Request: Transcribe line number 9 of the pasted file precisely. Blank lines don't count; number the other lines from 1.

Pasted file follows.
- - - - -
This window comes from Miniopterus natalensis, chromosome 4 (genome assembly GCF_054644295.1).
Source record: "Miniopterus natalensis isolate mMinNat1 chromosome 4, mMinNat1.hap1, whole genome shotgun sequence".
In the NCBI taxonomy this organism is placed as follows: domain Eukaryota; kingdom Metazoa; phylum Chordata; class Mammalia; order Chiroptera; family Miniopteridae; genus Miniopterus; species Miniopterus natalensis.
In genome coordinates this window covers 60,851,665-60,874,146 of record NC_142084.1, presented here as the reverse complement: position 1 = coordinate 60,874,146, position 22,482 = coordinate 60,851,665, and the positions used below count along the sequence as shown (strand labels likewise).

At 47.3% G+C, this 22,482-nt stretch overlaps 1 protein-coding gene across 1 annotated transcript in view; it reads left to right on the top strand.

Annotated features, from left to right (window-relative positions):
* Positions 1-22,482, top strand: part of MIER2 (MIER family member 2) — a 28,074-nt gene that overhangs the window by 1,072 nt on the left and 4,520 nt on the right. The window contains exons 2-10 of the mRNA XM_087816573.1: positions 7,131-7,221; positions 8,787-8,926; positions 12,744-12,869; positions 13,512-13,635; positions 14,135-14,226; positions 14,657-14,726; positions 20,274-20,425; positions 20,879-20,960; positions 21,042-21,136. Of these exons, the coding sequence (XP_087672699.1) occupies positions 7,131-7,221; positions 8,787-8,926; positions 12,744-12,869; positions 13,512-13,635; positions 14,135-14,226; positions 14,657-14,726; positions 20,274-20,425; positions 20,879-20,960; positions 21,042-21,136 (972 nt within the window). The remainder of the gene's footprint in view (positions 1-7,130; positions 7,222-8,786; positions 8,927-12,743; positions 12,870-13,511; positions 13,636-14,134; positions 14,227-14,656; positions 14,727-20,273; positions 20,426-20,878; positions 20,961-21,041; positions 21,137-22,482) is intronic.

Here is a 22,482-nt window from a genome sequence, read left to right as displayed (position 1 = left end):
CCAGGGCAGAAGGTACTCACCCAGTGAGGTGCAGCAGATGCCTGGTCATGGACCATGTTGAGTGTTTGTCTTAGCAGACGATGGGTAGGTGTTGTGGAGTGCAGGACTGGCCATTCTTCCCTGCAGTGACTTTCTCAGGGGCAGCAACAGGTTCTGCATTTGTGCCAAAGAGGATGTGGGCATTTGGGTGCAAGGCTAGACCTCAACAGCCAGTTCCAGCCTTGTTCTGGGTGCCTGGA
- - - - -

CCAGGGCAGAAGGTACTCACCCAGTGAGGTGCAGCAGATGCCTGGTCATGGACCATGTTGAGTGTTTGTCTTAGCAGACGATGGGTAGGTGTTGTGGAGTGCAGGACTGGCCATTCTTCCCTGCAGTGACTTTCTCAGGGGCAGCAACAGGTTCTGCATTTGTGCCAAAGAGGATGTGGGCATTTGGGTGCAAGGCTAGACCTCAACAGCCAGTTCCAGCCTTGTTCTGGGTGCCTGGA